Custom Web and mobile apps, once the exclusive purview of large companies with vast resources, have become a common hallmark of successful small and midsized businesses. Externally, apps can offer deeper engagement with customers through online and mobile access to useful tools and information. Internally, they can help workers communicate more effectively with highly customized real-time data on their desktop and mobile screens. But reaching the promised land of apps and money can be daunting, and not every app development adventure ends in success.
If you want to put a custom app to work for your business, you'll first need to make one critical decision: Should you outsource it, or try coding it in-house? This decision is so fundamental that many people overlook it entirely without even realizing they have options here. And failing to consider it carefully can cost your company dearly in both opportunities and money. We'll examine some of the most significant factors to help you make the best decision for your business, and give you a sense of what you'll experience if you decide to go the DIY route.
Assess your business's app needs
Does your business really need a completely new app, or will you get more benefit from an existing package that can be tweaked to meet your needs? The answer to this question depends largely on what you're looking to accomplish. If, for instance, you just want to add blogging or social media feeds to your website, you can get the job done with any number of free, easy-to-configure options. Or if your goal is to improve internal communication about customer accounts, you'd almost certainly be better served by a proven customer relationship management (CRM) package than by a homegrown database app.
If, however, your idea is more novel, like, oh, let's say you wanted to crank up customer engagement at your landscaping business with an app that lets customers submit sketches and pictures of their yards, then you'll probably have to go totally custom (or at least build your solution out of a variety of existing components).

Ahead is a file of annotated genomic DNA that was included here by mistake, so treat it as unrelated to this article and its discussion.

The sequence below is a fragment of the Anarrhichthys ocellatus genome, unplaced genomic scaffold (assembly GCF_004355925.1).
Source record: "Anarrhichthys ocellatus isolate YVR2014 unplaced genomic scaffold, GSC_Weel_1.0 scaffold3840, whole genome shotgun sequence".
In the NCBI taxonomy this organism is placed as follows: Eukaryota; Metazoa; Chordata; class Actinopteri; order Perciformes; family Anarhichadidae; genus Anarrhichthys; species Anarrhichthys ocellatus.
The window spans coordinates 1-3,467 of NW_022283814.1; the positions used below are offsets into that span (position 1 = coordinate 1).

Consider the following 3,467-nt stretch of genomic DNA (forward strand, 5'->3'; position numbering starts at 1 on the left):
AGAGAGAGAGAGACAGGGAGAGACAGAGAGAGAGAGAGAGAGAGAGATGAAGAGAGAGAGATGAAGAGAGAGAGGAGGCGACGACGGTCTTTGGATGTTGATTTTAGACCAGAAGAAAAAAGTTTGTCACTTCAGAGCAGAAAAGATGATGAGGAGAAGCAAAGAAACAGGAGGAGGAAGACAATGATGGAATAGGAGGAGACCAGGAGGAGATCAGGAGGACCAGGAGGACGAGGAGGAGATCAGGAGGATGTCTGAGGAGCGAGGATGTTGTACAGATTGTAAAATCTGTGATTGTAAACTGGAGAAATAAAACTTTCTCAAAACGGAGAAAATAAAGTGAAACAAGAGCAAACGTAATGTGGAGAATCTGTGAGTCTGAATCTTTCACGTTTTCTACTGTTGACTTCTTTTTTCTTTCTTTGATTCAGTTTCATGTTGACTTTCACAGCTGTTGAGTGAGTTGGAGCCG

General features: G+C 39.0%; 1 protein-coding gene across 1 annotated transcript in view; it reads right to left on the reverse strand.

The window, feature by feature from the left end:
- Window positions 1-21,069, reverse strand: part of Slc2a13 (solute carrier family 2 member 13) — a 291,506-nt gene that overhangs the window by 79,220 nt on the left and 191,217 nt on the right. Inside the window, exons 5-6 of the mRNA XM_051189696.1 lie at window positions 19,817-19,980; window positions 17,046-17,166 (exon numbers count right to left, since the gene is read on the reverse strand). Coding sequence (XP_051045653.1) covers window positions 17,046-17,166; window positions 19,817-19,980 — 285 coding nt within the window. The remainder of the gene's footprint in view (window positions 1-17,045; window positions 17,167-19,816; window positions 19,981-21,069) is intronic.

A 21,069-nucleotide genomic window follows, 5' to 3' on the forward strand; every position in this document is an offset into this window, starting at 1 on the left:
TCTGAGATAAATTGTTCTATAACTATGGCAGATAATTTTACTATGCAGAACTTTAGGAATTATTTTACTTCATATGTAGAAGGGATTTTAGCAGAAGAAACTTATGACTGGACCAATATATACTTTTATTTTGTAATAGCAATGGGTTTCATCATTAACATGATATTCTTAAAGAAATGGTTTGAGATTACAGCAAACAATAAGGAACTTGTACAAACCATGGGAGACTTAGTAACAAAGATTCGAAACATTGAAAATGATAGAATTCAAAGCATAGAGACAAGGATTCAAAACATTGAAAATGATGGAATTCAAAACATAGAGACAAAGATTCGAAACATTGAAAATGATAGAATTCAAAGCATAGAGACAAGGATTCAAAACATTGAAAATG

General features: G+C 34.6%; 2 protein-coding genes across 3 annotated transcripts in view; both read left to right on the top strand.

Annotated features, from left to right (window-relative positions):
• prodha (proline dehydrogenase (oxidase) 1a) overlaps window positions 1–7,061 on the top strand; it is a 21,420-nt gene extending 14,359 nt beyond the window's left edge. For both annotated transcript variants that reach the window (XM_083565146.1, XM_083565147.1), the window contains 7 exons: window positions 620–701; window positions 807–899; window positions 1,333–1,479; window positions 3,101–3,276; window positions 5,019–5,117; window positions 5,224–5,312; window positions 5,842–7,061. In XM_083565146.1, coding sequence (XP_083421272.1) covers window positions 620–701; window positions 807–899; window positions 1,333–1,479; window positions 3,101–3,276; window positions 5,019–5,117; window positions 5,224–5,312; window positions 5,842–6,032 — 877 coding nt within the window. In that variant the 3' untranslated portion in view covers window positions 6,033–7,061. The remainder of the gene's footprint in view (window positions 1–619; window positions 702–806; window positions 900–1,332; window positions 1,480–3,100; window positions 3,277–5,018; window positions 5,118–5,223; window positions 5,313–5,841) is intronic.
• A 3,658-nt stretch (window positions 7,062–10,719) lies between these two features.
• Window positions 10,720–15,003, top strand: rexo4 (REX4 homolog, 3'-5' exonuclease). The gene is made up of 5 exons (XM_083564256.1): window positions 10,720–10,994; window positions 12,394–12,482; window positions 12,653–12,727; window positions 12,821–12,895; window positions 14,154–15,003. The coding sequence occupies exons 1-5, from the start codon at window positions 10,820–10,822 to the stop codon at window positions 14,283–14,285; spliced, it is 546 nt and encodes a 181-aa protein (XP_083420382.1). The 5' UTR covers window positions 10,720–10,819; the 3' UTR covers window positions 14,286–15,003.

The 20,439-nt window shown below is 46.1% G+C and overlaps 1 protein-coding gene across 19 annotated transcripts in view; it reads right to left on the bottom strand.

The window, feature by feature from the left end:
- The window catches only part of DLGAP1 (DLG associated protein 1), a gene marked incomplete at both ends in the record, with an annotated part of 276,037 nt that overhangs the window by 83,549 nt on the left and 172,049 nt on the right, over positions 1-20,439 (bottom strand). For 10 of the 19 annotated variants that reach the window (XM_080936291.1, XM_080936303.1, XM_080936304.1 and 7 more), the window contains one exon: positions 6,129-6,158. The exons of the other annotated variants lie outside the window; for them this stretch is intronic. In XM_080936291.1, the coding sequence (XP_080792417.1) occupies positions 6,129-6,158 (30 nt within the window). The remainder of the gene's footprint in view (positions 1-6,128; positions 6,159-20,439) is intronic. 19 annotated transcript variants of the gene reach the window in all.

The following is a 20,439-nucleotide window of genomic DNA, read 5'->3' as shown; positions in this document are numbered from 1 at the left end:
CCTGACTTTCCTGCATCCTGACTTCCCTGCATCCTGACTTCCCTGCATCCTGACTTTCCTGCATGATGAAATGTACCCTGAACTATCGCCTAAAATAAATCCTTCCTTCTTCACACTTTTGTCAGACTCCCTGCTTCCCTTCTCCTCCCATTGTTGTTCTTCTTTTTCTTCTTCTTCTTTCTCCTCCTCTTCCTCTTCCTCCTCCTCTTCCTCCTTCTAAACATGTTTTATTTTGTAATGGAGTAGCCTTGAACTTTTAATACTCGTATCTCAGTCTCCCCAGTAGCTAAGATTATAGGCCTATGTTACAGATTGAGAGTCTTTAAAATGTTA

Do you need your app to work on a specific platform, such as iOS, Android, or Windows? Do you need cross-platform functionality? The question of whether to create a native app that runs on a specific platform or a responsive Web app that can run on any device with a browser shouldn't be taken lightly. The answer will depend on how the app will be used, as well as your budget and development time. Native apps typically require more development time than Web apps, and if you need the app to work on multiple platforms, going the native route can double or triple your up-front costs and add considerable expense and complexity to the maintenance of your apps.
Naturally, the importance of the app and the data it will manage are essential considerations, too. Regardless of whether your app is totally original or built from an off-the-shelf platform, apps that will handle sensitive data or that are critical to the functioning of the business can demand a different level of investment and diligence than apps that are merely nice to have. For sensitive, business-critical apps, it's usually advisable to put development in the hands of the most proven, experienced dev team you can get to ensure the data is handled securely and the app is optimized for performance and reliability -- for the overwhelming majority small and mid-sized companies, that means an outsourced team.